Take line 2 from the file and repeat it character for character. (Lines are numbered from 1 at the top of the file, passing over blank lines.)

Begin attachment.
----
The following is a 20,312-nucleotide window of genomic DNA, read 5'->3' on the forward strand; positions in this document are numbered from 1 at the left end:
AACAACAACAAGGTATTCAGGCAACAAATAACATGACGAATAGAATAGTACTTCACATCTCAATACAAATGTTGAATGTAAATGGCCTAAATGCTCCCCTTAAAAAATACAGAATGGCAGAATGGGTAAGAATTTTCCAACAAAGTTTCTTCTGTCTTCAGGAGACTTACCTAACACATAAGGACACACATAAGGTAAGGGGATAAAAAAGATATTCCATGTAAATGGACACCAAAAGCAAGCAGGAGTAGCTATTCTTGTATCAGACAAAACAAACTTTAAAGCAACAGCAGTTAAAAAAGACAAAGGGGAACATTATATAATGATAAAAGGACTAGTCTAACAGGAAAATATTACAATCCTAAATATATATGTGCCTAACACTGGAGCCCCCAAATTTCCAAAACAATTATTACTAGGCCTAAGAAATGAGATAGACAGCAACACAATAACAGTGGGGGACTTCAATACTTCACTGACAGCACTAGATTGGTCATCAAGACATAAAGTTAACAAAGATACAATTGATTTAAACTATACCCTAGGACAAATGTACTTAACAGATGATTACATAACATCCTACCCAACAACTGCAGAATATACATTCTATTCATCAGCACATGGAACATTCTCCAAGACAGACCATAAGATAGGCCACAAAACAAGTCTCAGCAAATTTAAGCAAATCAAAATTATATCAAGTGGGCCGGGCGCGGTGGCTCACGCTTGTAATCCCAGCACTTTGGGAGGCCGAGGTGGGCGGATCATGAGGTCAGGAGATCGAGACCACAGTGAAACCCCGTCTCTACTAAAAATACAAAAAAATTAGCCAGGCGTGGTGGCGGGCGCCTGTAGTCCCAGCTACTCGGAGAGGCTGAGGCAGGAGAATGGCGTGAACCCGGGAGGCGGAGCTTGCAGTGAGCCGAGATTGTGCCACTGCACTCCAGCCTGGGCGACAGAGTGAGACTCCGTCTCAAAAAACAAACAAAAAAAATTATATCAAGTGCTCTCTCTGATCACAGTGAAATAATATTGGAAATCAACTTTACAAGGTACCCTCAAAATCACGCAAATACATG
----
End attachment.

AACAACAACAAGGTATTCAGGCAACAAATAACATGACGAATAGAATAGTACTTCACATCTCAATACAAATGTTGAATGTAAATGGCCTAAATGCTCCCCTTAAAAAATACAGAATGGCAGAATGGGTAAGAATTTTCCAACAAAGTTTCTTCTGTCTTCAGGAGACTTACCTAACACATAAGGACACACATAAGGTAAGGGGATAAAAAAGATATTCCATGTAAATGGACACCAAAAGCAAGCAGGAGTAGCTATTCTTGTATCAGACAAAACAAACTTTAAAGCAACAGCAGTTAAAAAAGACAAAGGGGAACATTATATAATGATAAAAGGACTAGTCTAACAGGAAAATATTACAATCCTAAATATATATGTGCCTAACACTGGAGCCCCCAAATTTCCAAAACAATTATTACTAGGCCTAAGAAATGAGATAGACAGCAACACAATAACAGTGGGGGACTTCAATACTTCACTGACAGCACTAGATTGGTCATCAAGACATAAAGTTAACAAAGATACAATTGATTTAAACTATACCCTAGGACAAATGTACTTAACAGATGATTACATAACATCCTACCCAACAACTGCAGAATATACATTCTATTCATCAGCACATGGAACATTCTCCAAGACAGACCATAAGATAGGCCACAAAACAAGTCTCAGCAAATTTAAGCAAATCAAAATTATATCAAGTGGGCCGGGCGCGGTGGCTCACGCTTGTAATCCCAGCACTTTGGGAGGCCGAGGTGGGCGGATCATGAGGTCAGGAGATCGAGACCACAGTGAAACCCCGTCTCTACTAAAAATACAAAAAAATTAGCCAGGCGTGGTGGCGGGCGCCTGTAGTCCCAGCTACTCGGAGAGGCTGAGGCAGGAGAATGGCGTGAACCCGGGAGGCGGAGCTTGCAGTGAGCCGAGATTGTGCCACTGCACTCCAGCCTGGGCGACAGAGTGAGACTCCGTCTCAAAAAACAAACAAAAAAAATTATATCAAGTGCTCTCTCTGATCACAGTGAAATAATATTGGAAATCAACTTTACAAGGTACCCTCAAAATCACGCAAATACATG